In spite of spending more than $1 billion per year on student transportation, Ontario is unable to provide reliable student transportation. School bus driver shortages are being reported across the province. In Ottawa alone, 2,000 students are unable to get a reliable ride to school due to a shortage of 80 school bus drivers.
It appears that Ontario is not alone in this. Similar shortages exist across the country because of a combination of a) historically low wages, b) a high level of responsibility, c) split shifts, and d) a contract bidding system that always favours the lowest bid. This shortage was exacerbated by the pandemic. School bus drivers, many of whom are elderly, may have left the workforce due to fears of contracting COVID-19.
Three provinces hit hard by school bus driver shortages — Alberta, Saskatchewan, and Ontario — have a unique opportunity to significantly reduce transportation requirements. Each has a Catholic and a public school system. Simply eliminating this duplication could lead to significant reductions in school transportation costs and driver shortages.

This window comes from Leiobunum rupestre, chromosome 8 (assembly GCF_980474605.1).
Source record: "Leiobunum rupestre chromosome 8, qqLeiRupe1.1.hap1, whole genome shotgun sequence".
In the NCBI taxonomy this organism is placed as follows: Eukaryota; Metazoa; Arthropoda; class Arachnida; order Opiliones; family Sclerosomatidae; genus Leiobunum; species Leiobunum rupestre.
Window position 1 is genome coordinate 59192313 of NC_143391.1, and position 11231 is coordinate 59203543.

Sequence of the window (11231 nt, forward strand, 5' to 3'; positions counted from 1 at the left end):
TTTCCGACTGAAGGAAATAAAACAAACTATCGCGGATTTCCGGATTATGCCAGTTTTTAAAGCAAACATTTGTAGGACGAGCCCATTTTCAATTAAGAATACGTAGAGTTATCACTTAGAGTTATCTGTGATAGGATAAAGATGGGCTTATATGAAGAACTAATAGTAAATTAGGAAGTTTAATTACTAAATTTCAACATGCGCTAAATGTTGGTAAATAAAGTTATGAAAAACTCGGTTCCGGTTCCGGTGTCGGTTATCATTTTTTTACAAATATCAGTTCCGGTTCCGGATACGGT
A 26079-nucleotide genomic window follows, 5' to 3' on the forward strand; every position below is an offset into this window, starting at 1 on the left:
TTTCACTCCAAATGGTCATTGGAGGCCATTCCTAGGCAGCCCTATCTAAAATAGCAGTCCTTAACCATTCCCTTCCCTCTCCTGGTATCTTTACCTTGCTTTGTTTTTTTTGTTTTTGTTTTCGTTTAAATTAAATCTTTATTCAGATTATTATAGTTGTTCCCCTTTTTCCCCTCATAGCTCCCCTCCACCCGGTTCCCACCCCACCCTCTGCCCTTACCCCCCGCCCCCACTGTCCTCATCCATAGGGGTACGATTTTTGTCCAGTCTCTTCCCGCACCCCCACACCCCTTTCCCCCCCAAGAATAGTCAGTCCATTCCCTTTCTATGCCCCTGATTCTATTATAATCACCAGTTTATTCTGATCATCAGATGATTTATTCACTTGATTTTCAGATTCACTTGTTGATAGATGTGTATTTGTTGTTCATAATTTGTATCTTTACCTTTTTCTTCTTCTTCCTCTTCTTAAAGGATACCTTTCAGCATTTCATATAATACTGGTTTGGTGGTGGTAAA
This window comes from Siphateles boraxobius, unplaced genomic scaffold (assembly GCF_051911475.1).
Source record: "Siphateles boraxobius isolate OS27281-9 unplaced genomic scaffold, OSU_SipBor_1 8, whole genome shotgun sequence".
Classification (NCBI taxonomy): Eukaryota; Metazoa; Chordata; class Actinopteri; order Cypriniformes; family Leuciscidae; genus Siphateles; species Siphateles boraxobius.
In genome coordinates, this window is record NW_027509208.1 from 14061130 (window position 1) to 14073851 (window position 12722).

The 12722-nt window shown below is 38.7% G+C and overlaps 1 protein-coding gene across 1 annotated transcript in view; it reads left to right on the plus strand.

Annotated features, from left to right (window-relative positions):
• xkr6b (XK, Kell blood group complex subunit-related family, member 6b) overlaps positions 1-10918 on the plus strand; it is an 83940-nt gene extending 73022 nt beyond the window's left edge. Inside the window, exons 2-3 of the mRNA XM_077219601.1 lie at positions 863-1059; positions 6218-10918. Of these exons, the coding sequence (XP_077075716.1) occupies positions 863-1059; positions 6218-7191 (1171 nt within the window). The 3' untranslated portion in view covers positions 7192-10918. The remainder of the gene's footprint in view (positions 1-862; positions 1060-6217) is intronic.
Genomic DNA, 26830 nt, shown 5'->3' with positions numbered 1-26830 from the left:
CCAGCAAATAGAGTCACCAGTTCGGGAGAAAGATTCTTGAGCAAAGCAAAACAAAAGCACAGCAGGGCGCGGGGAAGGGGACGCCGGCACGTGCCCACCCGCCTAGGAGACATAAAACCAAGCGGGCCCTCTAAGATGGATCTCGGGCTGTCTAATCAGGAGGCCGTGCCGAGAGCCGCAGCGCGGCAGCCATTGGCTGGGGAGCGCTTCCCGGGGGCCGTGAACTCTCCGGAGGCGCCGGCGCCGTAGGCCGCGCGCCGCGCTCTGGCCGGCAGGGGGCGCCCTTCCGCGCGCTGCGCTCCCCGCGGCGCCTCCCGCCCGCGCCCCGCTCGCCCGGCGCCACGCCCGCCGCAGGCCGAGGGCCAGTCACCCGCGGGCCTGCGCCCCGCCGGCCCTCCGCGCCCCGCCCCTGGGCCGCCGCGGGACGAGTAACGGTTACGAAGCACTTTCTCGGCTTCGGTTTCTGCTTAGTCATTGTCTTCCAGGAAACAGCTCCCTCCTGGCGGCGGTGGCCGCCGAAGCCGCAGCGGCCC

It has proven challenging (impossible?) to find a government report on the transportation costs associated with two separate school boards. However, obvious savings would come if all of the children in a neighbourhood are transported to the same school. Indeed, a 2012 discussion paper published by the Federation of Urban Neighbourhoods estimated that merging the two school systems would save $169 million per year.
By eliminating unnecessary transportation and duplication of routes by merging the two school boards, these provinces would be in a position to reduce the number of drivers who are needed, while increasing the compensation package for the remaining drivers, recognizing their right to a living wage, as well as acknowledging the responsibility and risks they carry in transporting children to school.
Transportation is not the only reason to merge school boards, but it is certainly a significant one.